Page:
Federal Employees' IDs Used To Tap CU

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The FDIC was warning its employees last week of a security breach that allowed thieves to use employees' identities to take out tens of thousands of dollars of unsecured loans at NIH FCU, in nearby Rockville, Md.

In a letter sent to more than 6,000 employees at the federal banking regulator, the FDIC said "According to the FBI and the FDIC's Office of Inspector General, your name, date of birth, salary, Social Security number, and length of service information has been obtained without authorization by a person or persons outside the FDIC.

"In a small number of cases, this information is known to have been used to obtain fraudulent loans from a credit union."

The information was used by an employee of NIH FCU to open accounts at the CU to take out 28 unsecured loans, averaging between $10,000 and $18,000. Lindsay Alexander, president of the $375-million credit union, confirmed incidents of identity theft but said she couldn't comment further because of an ongoing investigation by the FBI.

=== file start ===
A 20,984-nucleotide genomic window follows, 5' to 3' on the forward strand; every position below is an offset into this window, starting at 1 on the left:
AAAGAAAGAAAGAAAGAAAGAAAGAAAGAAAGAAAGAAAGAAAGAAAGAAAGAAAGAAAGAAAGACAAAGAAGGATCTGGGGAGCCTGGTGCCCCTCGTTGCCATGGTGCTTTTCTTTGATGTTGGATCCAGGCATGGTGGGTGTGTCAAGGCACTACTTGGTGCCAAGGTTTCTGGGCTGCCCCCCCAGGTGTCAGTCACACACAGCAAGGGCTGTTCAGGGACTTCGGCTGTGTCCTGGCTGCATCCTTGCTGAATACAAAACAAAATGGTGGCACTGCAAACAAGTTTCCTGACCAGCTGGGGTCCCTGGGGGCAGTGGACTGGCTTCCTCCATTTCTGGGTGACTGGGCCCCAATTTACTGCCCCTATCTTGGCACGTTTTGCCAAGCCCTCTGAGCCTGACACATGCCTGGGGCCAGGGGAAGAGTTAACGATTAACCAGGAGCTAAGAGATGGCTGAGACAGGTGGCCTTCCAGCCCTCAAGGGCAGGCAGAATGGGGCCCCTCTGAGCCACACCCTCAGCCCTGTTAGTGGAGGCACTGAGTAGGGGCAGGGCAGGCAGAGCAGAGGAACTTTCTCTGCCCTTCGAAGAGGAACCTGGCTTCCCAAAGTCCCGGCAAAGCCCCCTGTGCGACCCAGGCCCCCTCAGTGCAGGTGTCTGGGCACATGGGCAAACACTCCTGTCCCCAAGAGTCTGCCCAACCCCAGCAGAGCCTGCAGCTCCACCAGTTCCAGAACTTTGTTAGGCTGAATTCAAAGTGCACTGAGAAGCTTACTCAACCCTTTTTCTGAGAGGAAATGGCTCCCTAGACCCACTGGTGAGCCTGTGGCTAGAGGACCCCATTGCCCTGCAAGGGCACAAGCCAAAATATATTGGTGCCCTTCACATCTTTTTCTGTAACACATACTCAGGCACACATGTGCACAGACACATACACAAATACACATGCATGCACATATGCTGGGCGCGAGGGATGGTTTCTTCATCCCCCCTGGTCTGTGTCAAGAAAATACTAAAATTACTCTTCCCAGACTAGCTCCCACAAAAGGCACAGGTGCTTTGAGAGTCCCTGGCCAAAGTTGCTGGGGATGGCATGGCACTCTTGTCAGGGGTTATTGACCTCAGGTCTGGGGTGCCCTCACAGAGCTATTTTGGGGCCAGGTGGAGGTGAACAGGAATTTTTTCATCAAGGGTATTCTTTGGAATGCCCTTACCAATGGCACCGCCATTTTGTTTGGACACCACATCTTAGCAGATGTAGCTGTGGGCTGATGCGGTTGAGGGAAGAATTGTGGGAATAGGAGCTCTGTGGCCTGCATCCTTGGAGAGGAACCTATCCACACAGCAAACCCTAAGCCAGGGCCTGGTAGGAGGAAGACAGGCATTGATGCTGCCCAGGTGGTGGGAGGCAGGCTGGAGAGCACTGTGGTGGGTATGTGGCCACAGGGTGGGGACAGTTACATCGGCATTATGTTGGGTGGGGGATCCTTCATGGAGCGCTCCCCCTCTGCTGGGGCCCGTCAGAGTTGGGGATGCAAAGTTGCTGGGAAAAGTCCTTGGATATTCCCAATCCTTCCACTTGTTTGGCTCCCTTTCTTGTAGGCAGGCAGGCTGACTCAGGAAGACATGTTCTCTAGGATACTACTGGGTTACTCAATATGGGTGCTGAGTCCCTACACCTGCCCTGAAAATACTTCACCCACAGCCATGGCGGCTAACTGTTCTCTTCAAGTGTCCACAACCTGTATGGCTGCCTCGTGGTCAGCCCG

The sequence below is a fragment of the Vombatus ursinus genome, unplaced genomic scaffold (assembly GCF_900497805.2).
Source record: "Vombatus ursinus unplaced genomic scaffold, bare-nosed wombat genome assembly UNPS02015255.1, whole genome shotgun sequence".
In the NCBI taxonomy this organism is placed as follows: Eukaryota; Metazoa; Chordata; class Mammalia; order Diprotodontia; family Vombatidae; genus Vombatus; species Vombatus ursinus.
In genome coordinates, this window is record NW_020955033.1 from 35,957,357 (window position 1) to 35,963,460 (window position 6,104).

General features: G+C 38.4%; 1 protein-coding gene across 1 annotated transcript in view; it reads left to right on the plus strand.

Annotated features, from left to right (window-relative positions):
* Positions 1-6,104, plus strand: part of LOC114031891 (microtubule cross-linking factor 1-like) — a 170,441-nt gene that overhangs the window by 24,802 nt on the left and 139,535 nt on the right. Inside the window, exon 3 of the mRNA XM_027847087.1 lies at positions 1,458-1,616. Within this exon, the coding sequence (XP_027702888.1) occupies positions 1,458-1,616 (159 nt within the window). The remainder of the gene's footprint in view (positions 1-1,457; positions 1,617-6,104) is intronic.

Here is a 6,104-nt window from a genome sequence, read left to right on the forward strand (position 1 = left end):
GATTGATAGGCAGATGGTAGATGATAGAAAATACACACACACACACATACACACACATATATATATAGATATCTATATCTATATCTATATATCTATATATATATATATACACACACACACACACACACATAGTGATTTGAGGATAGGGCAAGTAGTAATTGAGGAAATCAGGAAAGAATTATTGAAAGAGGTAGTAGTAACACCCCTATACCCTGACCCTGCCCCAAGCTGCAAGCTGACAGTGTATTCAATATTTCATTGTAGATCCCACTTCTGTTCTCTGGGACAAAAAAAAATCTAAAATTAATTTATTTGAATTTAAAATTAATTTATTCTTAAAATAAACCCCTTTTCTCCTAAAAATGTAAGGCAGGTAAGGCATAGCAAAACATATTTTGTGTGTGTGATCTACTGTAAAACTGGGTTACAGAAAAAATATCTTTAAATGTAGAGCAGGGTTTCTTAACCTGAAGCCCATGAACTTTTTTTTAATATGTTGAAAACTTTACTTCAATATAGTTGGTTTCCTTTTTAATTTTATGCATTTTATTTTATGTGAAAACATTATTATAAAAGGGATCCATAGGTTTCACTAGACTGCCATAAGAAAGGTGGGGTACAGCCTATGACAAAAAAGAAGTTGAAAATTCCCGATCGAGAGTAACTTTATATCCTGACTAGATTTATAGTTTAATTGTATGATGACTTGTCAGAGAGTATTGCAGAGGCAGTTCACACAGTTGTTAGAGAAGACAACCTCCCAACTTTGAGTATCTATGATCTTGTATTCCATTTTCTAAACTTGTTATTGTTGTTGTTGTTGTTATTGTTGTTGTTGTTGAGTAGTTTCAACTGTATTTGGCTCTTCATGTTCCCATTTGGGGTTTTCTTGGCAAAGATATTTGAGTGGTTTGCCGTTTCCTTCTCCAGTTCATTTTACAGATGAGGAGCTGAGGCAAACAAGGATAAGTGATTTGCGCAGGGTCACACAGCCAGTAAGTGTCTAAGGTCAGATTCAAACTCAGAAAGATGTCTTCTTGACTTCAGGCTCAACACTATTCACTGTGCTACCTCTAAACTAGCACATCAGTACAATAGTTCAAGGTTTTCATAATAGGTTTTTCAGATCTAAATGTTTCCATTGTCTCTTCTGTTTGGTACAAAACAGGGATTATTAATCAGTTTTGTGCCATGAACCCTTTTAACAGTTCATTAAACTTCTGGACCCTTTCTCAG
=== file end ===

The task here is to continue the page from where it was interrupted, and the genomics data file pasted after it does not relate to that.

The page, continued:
The phony loans were uncovered when one of the victimized FDIC employees contacted the credit union in March. The loans were also suspicious because they were made to people outside the CU's field of membership, which serves employees of the National Institutes of Health, George Washington University and other select groups. The employee responsible for the loans is no longer working for the CU and is part of the FBI investigation.

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